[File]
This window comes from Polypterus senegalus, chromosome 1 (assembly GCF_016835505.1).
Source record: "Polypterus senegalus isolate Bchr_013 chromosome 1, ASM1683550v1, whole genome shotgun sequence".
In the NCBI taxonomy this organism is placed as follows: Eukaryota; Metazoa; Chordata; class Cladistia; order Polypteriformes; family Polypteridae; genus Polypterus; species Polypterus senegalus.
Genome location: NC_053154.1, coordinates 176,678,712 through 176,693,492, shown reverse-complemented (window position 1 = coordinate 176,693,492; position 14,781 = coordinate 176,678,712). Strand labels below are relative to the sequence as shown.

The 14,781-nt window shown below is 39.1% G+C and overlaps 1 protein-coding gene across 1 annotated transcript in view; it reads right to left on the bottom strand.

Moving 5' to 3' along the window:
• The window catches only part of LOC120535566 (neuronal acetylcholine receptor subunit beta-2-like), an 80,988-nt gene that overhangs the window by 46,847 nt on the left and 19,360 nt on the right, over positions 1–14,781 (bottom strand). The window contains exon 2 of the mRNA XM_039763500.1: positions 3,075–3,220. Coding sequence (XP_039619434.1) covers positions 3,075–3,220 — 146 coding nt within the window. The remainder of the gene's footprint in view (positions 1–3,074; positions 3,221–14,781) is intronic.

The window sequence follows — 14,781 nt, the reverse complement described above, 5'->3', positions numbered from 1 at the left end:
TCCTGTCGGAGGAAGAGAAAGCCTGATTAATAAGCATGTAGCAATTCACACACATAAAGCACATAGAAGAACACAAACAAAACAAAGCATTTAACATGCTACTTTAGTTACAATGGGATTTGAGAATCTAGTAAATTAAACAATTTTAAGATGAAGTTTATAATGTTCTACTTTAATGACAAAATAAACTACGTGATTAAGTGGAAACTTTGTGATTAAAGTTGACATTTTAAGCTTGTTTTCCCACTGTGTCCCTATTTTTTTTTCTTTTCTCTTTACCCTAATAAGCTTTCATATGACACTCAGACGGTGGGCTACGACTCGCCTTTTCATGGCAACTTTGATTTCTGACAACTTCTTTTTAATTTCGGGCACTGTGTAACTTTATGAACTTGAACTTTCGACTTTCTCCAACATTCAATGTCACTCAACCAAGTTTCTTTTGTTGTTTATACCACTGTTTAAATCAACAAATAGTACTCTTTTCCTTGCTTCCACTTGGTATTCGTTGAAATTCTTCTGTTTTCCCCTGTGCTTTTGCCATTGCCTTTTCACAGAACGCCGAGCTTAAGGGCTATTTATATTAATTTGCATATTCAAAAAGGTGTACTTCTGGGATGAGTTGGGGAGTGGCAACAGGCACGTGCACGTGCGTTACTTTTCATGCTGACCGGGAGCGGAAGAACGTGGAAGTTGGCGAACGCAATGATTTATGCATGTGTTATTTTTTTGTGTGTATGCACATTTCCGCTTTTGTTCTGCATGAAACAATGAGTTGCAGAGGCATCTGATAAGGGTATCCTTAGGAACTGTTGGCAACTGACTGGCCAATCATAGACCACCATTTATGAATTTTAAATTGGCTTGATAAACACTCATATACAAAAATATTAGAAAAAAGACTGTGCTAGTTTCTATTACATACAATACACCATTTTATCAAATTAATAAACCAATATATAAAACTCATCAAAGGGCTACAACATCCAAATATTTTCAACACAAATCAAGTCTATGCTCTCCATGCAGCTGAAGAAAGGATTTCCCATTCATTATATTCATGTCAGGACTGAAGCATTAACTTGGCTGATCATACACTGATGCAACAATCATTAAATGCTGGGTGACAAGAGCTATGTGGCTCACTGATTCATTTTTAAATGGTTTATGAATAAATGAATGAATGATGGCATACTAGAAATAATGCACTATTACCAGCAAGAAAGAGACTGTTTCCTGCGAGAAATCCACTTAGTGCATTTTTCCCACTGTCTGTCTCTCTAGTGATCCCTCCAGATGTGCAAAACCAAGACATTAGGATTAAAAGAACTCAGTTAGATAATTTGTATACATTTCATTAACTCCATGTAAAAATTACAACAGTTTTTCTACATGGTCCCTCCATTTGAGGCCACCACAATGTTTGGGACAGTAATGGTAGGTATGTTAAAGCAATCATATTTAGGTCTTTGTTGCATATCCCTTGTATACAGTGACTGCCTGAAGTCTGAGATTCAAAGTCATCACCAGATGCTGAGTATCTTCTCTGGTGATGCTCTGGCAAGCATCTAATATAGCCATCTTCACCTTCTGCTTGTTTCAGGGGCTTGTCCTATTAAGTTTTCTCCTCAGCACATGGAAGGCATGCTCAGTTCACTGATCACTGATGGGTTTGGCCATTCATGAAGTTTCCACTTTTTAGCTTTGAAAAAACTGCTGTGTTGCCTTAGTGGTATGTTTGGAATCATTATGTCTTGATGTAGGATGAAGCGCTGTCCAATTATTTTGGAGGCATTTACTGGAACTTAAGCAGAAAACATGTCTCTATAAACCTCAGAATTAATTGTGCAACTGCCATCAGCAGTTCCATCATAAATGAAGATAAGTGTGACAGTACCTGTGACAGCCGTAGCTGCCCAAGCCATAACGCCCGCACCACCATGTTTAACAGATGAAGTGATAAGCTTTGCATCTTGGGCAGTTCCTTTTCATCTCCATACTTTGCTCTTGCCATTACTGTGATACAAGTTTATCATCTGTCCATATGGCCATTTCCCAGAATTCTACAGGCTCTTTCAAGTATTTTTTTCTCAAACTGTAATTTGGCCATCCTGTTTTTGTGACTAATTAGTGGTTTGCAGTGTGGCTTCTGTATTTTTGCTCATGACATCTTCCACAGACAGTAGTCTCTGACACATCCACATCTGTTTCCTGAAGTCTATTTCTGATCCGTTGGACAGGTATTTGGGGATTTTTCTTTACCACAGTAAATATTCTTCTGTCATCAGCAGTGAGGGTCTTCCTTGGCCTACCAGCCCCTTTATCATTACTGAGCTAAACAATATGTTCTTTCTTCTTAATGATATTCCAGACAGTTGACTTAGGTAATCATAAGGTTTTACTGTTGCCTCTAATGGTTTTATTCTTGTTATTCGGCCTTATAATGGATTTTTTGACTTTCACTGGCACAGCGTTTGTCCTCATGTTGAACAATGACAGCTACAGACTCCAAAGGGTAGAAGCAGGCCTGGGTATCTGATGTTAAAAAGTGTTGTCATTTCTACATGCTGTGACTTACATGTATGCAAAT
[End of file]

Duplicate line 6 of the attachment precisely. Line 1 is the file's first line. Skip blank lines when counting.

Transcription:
Moving 5' to 3' along the window: